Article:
Long-Term Equity Anticipation Securities – LEAPS

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What are the long-term equity securities – LEAPS?

Long-term advance equity securities (LEAPS) are publicly traded option contracts with expiration dates greater than one year. As with all option contracts, a LEAPS grants a buyer the advantage, but not the necessity, of buying or selling – depending on whether the option is a call or a put – the underlying asset predetermined price no later than its expiration date.

Understanding LEAPS

Long-term anticipation securities are no different from short-term options, except for later expiration dates. Longer lead times allow long-term investors to be exposed to prolonged price movements.

As with many short-term option contracts, investors pay a premium – an initial charge – for the opportunity to buy or sell above or below the exercise price of the option. The strike is the decided price of the underlying asset to which it converts at maturity. For example, an exercise price of $ 25 for a GE call option would mean that an investor could buy 100 GE shares at $ 25 at maturity. The investor will exercise the option of $ 25 if the market price is higher than the exercise price. If it is lower, the investor will allow the option to expire and lose the price paid for the premium. Also remember that each option contract, put or call, is equivalent to 100 shares of the underlying asset.

An investor should understand that he will tie funds to these long-term contracts. Variations in the market interest rate and in the volatility of the market or of assets can make these options more or less valuable depending on the ownership and the direction of movement.

Key points to remember

  • Long-term equity anticipation securities are ideal for option traders who wish to trade a prolonged trend.
  • LEAPS can be applied to a particular stock or to an index as a whole.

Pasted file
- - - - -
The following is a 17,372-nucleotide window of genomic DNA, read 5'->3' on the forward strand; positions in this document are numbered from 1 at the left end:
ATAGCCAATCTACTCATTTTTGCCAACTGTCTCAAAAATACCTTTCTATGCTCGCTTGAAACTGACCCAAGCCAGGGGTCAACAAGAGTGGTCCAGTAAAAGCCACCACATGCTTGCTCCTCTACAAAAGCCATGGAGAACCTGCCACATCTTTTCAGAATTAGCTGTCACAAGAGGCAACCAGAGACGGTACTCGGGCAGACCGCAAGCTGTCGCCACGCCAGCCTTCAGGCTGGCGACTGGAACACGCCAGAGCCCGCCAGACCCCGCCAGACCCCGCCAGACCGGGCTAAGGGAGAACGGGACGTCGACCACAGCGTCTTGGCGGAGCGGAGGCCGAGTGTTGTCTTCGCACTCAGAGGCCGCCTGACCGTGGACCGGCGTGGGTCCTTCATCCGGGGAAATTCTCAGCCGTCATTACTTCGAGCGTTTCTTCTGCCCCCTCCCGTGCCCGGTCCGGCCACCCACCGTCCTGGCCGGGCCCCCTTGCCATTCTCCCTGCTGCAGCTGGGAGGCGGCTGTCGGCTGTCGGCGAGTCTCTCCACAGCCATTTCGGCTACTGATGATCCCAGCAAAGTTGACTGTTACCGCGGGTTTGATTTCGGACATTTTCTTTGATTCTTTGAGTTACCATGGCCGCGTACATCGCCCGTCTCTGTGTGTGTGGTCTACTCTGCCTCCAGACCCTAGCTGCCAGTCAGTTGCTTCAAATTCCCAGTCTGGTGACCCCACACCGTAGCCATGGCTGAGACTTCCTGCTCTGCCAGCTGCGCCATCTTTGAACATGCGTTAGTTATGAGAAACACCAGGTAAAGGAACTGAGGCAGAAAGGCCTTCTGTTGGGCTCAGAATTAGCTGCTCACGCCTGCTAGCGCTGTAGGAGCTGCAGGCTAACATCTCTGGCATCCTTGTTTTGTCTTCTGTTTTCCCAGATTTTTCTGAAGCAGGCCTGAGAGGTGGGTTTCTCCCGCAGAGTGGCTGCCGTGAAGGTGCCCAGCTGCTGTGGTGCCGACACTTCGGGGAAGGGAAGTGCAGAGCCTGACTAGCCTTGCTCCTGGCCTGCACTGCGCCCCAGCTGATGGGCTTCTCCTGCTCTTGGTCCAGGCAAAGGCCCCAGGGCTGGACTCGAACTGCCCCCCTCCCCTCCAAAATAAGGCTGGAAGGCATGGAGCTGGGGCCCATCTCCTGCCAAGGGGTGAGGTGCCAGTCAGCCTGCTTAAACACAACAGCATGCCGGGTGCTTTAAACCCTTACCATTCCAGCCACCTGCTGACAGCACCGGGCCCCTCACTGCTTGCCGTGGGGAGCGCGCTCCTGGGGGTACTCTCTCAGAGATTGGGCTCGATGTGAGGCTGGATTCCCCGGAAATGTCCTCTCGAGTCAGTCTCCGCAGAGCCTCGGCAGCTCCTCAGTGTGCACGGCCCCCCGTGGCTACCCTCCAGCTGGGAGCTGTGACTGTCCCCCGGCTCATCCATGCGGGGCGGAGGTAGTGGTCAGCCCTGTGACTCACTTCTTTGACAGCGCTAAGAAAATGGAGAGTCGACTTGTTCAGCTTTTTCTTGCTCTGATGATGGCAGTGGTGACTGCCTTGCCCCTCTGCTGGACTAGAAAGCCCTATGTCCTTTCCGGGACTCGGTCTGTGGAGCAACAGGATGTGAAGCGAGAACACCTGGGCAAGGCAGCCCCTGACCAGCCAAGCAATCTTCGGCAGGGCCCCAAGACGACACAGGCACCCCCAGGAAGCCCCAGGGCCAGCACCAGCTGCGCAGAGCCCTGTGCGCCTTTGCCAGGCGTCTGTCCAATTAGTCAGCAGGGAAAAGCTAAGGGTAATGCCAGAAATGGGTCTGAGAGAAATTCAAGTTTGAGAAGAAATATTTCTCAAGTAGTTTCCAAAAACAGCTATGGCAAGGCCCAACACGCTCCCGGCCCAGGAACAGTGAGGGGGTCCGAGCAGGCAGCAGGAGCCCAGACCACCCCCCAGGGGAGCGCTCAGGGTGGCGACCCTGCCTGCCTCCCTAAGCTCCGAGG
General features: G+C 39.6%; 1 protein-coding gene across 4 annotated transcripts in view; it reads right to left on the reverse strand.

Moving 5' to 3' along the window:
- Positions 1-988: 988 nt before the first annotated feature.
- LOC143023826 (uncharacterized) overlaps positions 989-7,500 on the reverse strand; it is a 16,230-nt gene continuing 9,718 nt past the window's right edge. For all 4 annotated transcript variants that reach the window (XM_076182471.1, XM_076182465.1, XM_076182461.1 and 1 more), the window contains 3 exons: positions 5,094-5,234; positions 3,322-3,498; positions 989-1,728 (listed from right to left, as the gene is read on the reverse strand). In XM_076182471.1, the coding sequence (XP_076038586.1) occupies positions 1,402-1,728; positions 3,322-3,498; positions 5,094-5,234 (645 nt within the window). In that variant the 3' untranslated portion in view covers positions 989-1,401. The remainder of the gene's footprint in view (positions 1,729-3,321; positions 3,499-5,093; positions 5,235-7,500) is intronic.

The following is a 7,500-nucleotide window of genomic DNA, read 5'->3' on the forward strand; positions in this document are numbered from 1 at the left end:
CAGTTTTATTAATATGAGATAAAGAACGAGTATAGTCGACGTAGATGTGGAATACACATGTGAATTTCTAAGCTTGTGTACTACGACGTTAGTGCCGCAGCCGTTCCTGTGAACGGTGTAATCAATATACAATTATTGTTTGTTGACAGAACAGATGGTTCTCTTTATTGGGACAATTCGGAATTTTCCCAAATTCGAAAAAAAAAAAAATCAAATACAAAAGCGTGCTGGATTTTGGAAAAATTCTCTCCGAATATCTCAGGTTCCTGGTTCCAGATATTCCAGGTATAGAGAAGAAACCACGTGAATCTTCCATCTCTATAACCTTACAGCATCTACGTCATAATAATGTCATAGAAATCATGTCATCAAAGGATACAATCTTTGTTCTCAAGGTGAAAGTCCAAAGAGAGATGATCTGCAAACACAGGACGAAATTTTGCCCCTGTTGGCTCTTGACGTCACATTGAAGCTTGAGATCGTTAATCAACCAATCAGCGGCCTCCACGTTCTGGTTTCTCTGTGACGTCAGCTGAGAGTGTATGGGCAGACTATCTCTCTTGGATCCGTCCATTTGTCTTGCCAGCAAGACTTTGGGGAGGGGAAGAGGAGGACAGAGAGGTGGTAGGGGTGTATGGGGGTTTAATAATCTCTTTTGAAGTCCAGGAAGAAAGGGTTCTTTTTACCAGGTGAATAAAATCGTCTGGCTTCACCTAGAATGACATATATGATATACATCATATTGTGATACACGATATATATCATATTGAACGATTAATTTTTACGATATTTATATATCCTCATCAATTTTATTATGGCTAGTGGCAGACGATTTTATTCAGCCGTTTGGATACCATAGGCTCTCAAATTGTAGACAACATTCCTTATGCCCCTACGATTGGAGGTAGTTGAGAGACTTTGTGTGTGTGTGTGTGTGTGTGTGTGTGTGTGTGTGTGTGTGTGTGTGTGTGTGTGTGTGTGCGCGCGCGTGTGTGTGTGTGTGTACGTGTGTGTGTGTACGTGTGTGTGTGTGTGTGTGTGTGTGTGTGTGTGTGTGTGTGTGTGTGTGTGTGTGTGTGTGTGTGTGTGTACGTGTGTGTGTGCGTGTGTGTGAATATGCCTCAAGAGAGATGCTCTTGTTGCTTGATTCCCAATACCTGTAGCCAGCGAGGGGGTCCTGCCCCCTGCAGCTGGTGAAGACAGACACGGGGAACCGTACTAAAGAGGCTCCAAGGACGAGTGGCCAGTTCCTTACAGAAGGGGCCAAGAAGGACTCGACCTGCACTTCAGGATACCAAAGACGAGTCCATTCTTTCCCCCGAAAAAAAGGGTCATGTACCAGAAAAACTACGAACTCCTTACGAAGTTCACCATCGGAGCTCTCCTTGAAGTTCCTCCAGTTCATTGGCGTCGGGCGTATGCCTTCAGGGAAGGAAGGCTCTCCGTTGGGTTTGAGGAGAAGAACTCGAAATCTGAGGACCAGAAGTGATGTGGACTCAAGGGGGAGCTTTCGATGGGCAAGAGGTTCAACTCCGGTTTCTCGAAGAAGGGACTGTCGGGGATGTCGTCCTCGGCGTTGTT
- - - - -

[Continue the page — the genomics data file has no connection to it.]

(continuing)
• LEAPS are often used in hedging strategies and can be particularly effective in protecting retirement portfolios.

Leap Premiums

Premiums are a non-refundable cost for trading in the options market. The premiums for LEAPS are higher than those for standard options in the same stock. The longer expiration date gives the underlying asset more time to make a substantial move and for the investor to make a healthy profit. Known as time value option markets, use this long delay and the intrinsic value of the contract to determine the value of the option.

The intrinsic value is the calculated or estimated value of the probability that the option will be to make a profit according to the difference between the market of the asset and the exercise price. This value can include the profit that already exists in the contract before the purchase. The contract maker will use a fundamental analysis of the underlying asset or business to help place intrinsic value.

As mentioned earlier, the option contract has a base of 100 shares of assets. So if the premium for Facebook (FB) is $ 6.25, the option buyer will pay a total premium of $ 625 ($ 6.25 x 100 = $ 625).

Other factors that can affect the price of the premium include stock volatility, market interest rate and whether the asset pays dividends. Finally, throughout the duration of the contract, the option will have a theoretical value derived from the use of different pricing models. This fluctuating price indicates what the holder can receive if he sells his contract to another investor before expiration.

LEAPS vs short-term contracts

LEAPS also allows investors to access the long-term options market without the need to use a combination of shorter-term option contracts. Short-term options have a maximum expiration date of one year. Without LEAPS, investors who wanted a two-year option would have to buy a one-year option, let it expire, and buy a new one-year option contract simultaneously.